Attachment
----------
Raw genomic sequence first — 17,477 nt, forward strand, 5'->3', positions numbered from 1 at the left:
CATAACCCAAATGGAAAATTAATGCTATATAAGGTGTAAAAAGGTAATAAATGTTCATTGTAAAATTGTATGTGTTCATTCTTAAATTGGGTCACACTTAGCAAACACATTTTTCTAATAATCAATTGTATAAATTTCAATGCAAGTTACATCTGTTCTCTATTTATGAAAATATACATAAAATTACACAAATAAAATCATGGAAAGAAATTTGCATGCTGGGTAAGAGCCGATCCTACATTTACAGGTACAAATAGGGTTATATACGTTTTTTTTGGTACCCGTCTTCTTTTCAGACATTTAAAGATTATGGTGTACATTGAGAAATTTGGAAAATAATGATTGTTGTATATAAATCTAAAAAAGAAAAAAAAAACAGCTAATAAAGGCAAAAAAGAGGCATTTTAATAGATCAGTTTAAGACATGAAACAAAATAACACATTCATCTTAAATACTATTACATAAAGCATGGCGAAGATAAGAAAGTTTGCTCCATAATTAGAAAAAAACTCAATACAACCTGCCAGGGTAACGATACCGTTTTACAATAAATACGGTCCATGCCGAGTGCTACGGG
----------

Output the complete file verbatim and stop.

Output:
Raw genomic sequence first — 17,477 nt, forward strand, 5'->3', positions numbered from 1 at the left:
CATAACCCAAATGGAAAATTAATGCTATATAAGGTGTAAAAAGGTAATAAATGTTCATTGTAAAATTGTATGTGTTCATTCTTAAATTGGGTCACACTTAGCAAACACATTTTTCTAATAATCAATTGTATAAATTTCAATGCAAGTTACATCTGTTCTCTATTTATGAAAATATACATAAAATTACACAAATAAAATCATGGAAAGAAATTTGCATGCTGGGTAAGAGCCGATCCTACATTTACAGGTACAAATAGGGTTATATACGTTTTTTTTGGTACCCGTCTTCTTTTCAGACATTTAAAGATTATGGTGTACATTGAGAAATTTGGAAAATAATGATTGTTGTATATAAATCTAAAAAAGAAAAAAAAAACAGCTAATAAAGGCAAAAAAGAGGCATTTTAATAGATCAGTTTAAGACATGAAACAAAATAACACATTCATCTTAAATACTATTACATAAAGCATGGCGAAGATAAGAAAGTTTGCTCCATAATTAGAAAAAAACTCAATACAACCTGCCAGGGTAACGATACCGTTTTACAATAAATACGGTCCATGCCGAGTGCTACGGG